Pop concert postponed due to power outage

Saturday, August 16, 2003

CLARKSTON, Mich. -- A high wattage rock band and a venue named after a power company couldn't make the show go on during the blackout that hit the state.

Iggy Pop & the Stooges had finished a sound check Thursday at DTE Energy Music Theatre and were headed back to their Auburn Hills hotel when the power went out, the Detroit Free Press reported on its Web site.

It was supposed to be the biggest Detroit rock reunion of the year: Iggy with brothers Ron and Scott Asheton performing their first hometown show in three decades, in front of what would have been a packed crowd of fans.

The concert was rescheduled for Aug. 25.

Fans seeking refunds can get them at their point of purchase. That may not be much consolation for those who'd trekked from England, California and elsewhere to witness the big night.

Bicyclist files lawsuit against CNN anchor

NEW YORK -- A bicyclist has filed a $10 million lawsuit against CNN anchor Jack Cafferty for leaving the scene of an accident.

The lawsuit, filed Thursday in state Supreme Court in Manhattan, alleges Cafferty was "reckless and grossly negligent" when he knocked Billy Maldonado off his bike with his Cadillac and drove away on May 14.

A call to Cafferty's attorney was not immediately returned.

Earlier this month, the anchor was ordered to pay a $250 fine and perform 70 hours of community service after pleading guilty to leaving the scene of an accident.

A traffic officer and about five pedestrians ran after Cafferty's car to stop him after the accident, but Cafferty drove through at least two red lights and around other vehicles without stopping, dragging the bike beneath his car, according to a police complaint.

Photographer ordered to stay away from Diaz

LOS ANGELES -- A photographer charged with using photos of Cameron Diaz in an extortion attempt was denied release on his own recognizance and was ordered to stay away from the actress.

John Rutter, 41, had been scheduled to enter a plea Thursday in Superior Court, but Commissioner Jeffrey M. Harkavy postponed the arraignment to Aug. 28 to allow him time to hire a private attorney.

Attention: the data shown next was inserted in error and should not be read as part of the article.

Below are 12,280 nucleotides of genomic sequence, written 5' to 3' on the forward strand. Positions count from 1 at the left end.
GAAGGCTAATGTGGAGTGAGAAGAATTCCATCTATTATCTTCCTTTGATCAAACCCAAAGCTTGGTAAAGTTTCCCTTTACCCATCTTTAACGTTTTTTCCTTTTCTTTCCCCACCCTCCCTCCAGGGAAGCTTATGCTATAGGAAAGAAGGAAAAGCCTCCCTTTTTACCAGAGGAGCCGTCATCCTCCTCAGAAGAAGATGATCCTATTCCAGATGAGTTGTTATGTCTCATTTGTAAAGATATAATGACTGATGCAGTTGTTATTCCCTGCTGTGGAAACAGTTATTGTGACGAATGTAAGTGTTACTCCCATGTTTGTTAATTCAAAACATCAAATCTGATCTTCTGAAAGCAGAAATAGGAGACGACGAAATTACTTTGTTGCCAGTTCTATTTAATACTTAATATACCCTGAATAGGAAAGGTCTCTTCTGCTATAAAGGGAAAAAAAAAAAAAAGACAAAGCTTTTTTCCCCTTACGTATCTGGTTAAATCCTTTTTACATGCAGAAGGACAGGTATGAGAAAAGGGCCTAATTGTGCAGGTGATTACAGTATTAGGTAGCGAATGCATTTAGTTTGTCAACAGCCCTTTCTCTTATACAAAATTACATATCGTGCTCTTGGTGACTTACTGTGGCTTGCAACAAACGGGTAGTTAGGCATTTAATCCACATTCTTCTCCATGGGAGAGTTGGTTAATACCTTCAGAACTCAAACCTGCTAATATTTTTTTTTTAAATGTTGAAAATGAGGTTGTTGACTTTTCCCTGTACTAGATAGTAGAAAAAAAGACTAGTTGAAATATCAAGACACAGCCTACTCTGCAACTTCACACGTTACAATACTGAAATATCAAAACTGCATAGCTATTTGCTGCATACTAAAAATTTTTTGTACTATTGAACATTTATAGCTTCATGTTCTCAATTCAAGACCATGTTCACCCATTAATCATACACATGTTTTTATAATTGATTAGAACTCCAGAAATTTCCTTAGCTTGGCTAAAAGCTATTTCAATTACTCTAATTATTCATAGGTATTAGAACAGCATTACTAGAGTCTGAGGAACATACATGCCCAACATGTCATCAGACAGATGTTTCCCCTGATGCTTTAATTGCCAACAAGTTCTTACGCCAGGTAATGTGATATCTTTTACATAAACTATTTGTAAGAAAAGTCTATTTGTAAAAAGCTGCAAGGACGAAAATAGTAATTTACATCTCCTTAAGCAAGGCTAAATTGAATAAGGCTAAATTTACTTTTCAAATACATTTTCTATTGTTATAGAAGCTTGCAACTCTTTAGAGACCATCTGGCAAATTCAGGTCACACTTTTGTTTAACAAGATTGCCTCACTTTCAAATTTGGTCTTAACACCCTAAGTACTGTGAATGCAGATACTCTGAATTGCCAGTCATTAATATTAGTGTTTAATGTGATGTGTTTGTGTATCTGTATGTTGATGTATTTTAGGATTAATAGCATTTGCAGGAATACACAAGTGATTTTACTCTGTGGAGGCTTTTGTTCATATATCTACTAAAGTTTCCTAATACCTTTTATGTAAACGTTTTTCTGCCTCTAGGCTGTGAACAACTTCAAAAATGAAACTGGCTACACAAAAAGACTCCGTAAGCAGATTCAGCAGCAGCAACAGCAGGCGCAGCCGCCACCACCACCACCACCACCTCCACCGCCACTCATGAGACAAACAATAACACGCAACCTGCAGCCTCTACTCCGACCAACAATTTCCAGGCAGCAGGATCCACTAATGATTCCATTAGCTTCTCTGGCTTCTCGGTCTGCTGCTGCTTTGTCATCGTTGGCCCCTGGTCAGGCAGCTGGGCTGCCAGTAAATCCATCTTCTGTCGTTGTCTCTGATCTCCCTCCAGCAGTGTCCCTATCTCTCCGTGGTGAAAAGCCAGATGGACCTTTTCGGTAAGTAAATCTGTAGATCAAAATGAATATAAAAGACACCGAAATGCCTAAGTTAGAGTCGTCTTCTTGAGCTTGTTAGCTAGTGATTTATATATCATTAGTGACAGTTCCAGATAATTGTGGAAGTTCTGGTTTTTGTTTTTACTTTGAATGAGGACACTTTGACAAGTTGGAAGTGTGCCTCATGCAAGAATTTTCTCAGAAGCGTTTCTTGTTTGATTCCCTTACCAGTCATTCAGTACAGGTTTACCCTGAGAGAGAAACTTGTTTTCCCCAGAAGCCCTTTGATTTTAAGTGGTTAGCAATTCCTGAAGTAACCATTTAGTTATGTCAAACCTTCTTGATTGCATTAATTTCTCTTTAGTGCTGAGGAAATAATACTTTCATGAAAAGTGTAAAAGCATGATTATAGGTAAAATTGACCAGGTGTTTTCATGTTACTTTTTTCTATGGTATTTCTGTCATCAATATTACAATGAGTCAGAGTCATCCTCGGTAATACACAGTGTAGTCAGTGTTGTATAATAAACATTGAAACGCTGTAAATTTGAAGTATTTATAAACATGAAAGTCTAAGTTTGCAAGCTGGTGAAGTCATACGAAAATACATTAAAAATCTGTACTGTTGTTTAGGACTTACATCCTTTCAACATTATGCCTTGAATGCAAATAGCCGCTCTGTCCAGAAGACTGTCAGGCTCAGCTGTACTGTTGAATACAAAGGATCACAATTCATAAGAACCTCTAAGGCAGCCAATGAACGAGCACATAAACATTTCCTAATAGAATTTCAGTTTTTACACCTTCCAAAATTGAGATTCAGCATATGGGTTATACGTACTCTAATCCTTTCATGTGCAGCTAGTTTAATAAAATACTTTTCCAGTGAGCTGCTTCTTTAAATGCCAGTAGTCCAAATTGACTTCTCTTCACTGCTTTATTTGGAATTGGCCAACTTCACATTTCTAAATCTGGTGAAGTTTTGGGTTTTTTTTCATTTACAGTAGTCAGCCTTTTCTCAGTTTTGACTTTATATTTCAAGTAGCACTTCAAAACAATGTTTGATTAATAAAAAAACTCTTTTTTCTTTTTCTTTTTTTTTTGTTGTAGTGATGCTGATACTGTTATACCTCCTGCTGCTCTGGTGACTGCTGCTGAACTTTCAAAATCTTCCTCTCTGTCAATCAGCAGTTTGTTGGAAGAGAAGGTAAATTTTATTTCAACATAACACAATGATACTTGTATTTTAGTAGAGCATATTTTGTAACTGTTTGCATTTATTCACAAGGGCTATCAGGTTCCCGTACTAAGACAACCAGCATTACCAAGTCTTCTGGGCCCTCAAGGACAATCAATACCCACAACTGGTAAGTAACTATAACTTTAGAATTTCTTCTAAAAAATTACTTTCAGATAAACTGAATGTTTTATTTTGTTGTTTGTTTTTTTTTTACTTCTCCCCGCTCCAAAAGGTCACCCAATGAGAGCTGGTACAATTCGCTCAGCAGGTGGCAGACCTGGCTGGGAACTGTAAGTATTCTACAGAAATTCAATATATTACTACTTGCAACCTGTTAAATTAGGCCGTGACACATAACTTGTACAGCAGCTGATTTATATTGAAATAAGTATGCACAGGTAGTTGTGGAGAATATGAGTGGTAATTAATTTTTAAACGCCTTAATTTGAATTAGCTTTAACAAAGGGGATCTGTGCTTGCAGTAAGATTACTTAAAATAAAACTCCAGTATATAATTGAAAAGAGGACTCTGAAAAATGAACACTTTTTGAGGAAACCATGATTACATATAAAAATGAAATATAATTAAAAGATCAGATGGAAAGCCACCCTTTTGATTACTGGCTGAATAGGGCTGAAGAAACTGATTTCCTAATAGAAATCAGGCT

Rutter was arrested Tuesday and held on $250,000 bail. Harkavy said that if Rutter could post bail, he was not to contact Diaz.

The photographer faces charges of attempted extortion, grand theft, perjury and forgery for allegedly trying to use photos of the 30-year-old actress to try to extort $3.3 million from her. He faces up to six years in prison if convicted, the district attorney's office said.

Attorneys for Diaz and Rutter have declined to describe the photos or discuss the contents of a videotape taken from Rutter's Venice apartment. Rutter told the syndicated news program "Inside Edition" in mid-July he took the pictures well before Diaz's big break in the 1994 film "The Mask."

Timberlake/Aguilera show back on track

HARTFORD, Conn. -- The Justin Timberlake/Christina Aguilera concert in Hartford that was canceled this week is back on.

The show has been rescheduled for Aug. 22, a week after the original concert date. The Hartford Civic Center will honor all tickets from the first date, promoters said.

Concert organizers canceled after three stagehands were injured when a lighting grid above the stage at Boardwalk Hall in Atlantic City, N.J., collapsed Aug. 9.

About 30 people were working below the 100-by-100-foot grid when it buckled and lurched before falling, forcing postponement of the sold-out Boardwalk Hall show.

Concerts scheduled for this past Monday in Albany, N.Y., and Wednesday in East Rutherford, N.J., were also postponed.